Starting in 2002, DC returned to the world of digest comics--sort of.
They released a whole line of reprint, almost-digest sized(5x7 1/2") books featuring their Cartoon Network "All Ages" material. To say I was thrilled was an understatement, and I quickly made an effort to grab every issue of every title DC put out in this format.
This is one of the later series, Batman Adventures, featuring a typically beautiful cover by Bruce Timm. It reprints issues of Batman: Gotham Adventures and Batman Adventures, featuring these stories:
"Second Timers" by Scott Peterson, Tim Levins, and Terry Beatty
"No Asylum" by Ty Templeton, Rick Burchett, and Beatty
"Free Man" by Templeton, Burchett, and Beatty
"Fowl Play" by Dan Slott, Templeton, and Beatty
"Breathing Room" by Slott, Templeton, and Beatty
"Need To Know" by Slott, Templeton, and Beatty
...as anyone who watched Batman: The Animated Series or read the tie-in comic knows, BTAS presented some of the best Batman tales around. Free from crippling continuity and the dependence on endless storylines, these Batman stories were short, direct, full of adventure and fun. A great collection of tales.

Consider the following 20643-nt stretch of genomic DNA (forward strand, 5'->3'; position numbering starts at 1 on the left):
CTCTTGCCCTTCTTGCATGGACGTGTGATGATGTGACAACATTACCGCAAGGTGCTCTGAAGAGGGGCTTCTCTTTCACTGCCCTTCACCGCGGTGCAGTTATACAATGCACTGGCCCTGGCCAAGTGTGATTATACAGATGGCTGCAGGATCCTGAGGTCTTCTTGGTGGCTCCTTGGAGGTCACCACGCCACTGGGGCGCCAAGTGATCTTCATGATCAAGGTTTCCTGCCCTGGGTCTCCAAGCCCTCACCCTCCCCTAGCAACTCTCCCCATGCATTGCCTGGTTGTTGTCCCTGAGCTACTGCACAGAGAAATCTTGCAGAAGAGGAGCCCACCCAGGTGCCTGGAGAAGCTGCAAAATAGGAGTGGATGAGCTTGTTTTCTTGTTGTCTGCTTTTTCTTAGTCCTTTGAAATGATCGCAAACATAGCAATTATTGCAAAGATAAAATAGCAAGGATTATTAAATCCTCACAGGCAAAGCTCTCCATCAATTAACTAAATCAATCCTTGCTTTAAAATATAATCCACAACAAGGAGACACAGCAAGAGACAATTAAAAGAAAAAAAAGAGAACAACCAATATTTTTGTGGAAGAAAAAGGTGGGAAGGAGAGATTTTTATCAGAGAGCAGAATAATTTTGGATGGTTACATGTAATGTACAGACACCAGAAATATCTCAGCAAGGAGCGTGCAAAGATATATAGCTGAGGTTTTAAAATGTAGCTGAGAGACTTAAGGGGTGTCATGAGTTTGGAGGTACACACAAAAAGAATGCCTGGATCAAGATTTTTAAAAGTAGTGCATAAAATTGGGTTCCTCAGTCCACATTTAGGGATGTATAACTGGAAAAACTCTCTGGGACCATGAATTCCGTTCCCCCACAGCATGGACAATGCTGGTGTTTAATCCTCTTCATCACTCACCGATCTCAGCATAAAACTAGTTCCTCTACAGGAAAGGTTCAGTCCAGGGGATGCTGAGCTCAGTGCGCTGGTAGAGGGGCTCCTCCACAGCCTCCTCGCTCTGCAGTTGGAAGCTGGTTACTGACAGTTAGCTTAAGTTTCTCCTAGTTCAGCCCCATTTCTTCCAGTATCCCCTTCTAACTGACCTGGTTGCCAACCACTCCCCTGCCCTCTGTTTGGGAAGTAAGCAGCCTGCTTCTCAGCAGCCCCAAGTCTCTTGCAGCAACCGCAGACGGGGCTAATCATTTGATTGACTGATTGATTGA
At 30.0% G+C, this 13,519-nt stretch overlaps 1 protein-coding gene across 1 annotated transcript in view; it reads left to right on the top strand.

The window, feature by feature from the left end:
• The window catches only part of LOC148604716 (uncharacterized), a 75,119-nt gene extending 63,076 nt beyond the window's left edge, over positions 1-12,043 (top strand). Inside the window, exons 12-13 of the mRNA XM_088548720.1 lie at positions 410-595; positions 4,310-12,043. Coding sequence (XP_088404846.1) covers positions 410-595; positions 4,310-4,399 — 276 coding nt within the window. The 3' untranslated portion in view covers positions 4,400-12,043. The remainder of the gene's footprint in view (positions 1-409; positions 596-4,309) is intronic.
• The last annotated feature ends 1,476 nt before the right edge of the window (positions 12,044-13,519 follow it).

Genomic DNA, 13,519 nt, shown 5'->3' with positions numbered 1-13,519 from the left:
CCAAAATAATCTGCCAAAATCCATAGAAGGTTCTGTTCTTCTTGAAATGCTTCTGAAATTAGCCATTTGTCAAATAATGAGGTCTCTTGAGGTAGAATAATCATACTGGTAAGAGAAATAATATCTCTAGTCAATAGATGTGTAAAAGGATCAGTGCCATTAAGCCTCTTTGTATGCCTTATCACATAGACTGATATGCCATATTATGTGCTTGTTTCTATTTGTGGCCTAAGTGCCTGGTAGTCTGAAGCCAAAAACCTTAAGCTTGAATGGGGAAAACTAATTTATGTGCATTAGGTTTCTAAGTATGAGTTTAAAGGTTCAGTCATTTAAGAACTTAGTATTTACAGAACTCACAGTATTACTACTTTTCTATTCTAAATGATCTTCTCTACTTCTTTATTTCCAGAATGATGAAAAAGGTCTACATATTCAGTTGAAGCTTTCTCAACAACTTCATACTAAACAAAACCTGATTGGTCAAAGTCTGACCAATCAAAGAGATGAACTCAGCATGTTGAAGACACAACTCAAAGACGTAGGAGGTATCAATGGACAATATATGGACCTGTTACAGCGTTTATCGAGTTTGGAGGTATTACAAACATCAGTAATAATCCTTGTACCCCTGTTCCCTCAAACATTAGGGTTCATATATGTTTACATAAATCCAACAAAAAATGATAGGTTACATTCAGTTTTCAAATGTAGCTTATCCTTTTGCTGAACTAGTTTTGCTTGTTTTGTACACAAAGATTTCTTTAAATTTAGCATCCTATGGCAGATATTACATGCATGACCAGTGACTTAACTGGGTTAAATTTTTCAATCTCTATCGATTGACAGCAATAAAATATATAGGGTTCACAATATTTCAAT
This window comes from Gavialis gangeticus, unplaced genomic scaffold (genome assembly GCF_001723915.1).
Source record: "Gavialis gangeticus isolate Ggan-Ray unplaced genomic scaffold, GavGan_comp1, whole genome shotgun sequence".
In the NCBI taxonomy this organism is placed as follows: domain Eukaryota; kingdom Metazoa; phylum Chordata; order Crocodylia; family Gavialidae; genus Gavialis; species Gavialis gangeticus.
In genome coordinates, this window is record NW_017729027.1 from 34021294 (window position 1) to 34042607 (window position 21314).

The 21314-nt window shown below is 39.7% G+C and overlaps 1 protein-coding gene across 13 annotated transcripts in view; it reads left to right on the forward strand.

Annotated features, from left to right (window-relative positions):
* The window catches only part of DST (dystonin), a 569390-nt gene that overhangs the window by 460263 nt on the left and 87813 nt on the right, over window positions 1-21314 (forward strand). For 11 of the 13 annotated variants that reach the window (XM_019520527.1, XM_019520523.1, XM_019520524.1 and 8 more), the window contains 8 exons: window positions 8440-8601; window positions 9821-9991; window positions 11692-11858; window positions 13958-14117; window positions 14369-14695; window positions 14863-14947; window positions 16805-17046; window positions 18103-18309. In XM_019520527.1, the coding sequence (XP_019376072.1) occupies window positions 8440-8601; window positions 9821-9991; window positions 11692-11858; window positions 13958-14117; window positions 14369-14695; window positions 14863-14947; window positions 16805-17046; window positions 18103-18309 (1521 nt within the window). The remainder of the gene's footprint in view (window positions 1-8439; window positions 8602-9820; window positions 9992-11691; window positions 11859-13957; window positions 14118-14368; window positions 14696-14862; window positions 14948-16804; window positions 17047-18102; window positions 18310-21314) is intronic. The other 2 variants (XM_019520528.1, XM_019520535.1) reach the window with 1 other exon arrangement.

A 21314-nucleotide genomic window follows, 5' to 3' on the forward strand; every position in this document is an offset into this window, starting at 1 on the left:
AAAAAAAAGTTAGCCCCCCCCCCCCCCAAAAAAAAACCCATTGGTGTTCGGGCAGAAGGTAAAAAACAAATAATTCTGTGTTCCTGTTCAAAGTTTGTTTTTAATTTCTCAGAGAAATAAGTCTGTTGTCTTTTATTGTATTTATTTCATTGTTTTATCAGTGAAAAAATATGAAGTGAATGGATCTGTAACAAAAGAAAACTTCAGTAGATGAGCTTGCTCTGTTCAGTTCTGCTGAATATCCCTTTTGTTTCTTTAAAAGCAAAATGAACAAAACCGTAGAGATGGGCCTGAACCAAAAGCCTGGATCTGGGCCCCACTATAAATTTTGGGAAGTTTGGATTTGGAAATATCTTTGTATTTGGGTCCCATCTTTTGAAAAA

My only quibble with this new line of digests was how it was conceived--first off, each of these books retailed for $6.95, which seems like a high cover price when you're trying to market to younger readers(and their parent's wallets). While the thick covers and high-quality paper stock are nice, it might've been worth the effort to cut corners here and there and get the price down.
Also, this new digest line consisted of Justice League Adventures, Powerpuff Girls, Scooby-Doo, Superman Adventures, and Cartoon Cartoons. Worthy titles all, but once again they were only sold at comic stores, virtually guaranteeing books like Powerpuff Girls and Scooby-Doo would sit unsold. I know that getting new books into places like bookstores and supermarkets is difficult and expensive, but if you're going to do a line of books for younger readers, you have to go to them.
I have seen some of these digests at Target and major book chains, which is a good start. But I wonder what kind of success DC might've had with these if they had managed to knock the price down by a buck or two and gotten them next to the Archies in the supermarket check-out lines.